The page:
Amidst all the ministers’ and top civil servants’ pay hike, there was someone’s pay that they forgot to look into. In fact this person is the one that oversees all the technical operations in all the libraries in Singapore, yes, he’s the CTO of the National Library Board.

Apparently, he received bribes from another company to recommend their products for awards of contracts. This simple act of corruption is actually one of the easiest to commit because it apparently harms no one in the process – as long as the pricing (of their proposal) has been kept to market standard.

It’s somewhat like you rub my back and I’d rub yours kind of attitude, but in the civil service, this is a big no-no.

Of course, if you ask me, I thought this could have been averted if he was given a pay hike in line with the ministers’ and top civil servants’.

A FORMER chief technical officer of the National Library Board’s (NLB) subsidiary was charged yesterday with 14 counts of corruption involving a total of $102,958.

Lim Seng Ping, 53, was with eLpedia, a subsidiary of NLB, when he allegedly obtained bribes from Mr Chia Chor Yam, the managing director of Knowledge Internet Solutions, through a company called Astersoft, between May 2004 and May 2005.

He is said to have received bribes of between $3,092 and $11,700 in return for recommending eLpedia to award manpower supply contracts to the software development company.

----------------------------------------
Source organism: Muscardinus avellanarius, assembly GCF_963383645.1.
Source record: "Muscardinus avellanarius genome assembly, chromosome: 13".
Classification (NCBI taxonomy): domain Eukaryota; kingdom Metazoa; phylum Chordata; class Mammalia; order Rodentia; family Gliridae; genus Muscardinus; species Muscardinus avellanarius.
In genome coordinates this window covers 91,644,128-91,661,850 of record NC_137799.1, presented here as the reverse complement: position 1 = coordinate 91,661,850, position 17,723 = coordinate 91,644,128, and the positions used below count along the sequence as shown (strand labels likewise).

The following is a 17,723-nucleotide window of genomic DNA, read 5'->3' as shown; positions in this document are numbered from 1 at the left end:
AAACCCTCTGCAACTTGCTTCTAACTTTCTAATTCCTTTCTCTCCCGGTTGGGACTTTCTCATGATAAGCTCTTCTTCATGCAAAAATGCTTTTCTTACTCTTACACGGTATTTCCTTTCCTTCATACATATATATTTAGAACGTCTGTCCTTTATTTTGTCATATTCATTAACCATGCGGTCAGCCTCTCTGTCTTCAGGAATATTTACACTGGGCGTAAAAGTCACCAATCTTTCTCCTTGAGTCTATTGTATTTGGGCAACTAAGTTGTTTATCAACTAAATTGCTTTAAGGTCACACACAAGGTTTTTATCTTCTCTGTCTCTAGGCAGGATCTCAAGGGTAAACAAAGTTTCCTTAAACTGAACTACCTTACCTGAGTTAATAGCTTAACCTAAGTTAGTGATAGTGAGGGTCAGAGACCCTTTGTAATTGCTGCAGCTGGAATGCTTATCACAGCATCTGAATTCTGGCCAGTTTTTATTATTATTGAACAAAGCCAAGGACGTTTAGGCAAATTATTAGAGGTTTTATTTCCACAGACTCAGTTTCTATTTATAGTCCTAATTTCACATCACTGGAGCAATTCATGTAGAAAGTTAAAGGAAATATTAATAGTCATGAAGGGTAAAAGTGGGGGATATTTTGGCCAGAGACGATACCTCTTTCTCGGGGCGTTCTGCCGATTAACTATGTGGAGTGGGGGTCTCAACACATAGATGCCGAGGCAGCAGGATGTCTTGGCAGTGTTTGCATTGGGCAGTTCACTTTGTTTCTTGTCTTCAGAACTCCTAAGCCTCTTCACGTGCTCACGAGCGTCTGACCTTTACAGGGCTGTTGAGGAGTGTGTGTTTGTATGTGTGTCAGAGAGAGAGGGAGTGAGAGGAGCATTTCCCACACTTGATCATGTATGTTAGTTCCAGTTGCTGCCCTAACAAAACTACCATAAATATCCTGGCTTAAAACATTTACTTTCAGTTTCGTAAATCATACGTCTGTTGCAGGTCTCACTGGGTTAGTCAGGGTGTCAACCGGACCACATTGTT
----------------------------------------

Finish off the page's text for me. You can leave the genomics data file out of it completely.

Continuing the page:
Lim is now working elsewhere.

The Corrupt Practices Investigation Bureau began investigation into the case in mid-2005.

Yesterday, his lawyer, Mr Ravinderpal Singh, asked that the case be adjourned so that he could take instructions from his client and to make representations to the Attorney-General’s Chambers.

Lim was released on $80,000 bail.

A pre-trial conference will be held on Dec 31.

If convicted, he faces a fine of up to $100,000 or a jail term of up to five years or both on each corruption charge.

Article obtained from straitstimes.com on 14th December



Reader's Comments

  1. GeekyCoder | December 14th, 2007 at 9:54 am

    Corruption ? I thought this is just another case of honest mistake ?

    Look like there is no thumb of law to distinguish between corruption and honest mistake, and it depends on who one knows.

  2. DK | December 14th, 2007 at 10:02 am

    I’m sure he also got a pay hike like all civil servant.

    But this goes to show that the pay hike wasn’t enough to deter them from corruption. It’s time our civil servant get another pay hike.

  3. Daily Sg: 14 Dec 2007 « The Singapore Daily | December 14th, 2007 at 11:59 am

    […] up with progress! – All and Sundry Singapore: My thoughts on Ministerial Pay Hike – Simply Jean: Pay hike: They forgot to up his pay… – The States Times: Ministers’ Taxi Hike Offset Package – Darth Grievous’ Dark Domain […]

  4. spyer | December 14th, 2007 at 12:25 pm

    You cannot catch corrupted ministers because of their pay hikes are the “legalised table money“.

    You need to apply (as a PI) for a police permit to investigate any minister and their family members, remember that? Now, who will be so stupid to grant this type of permit, right?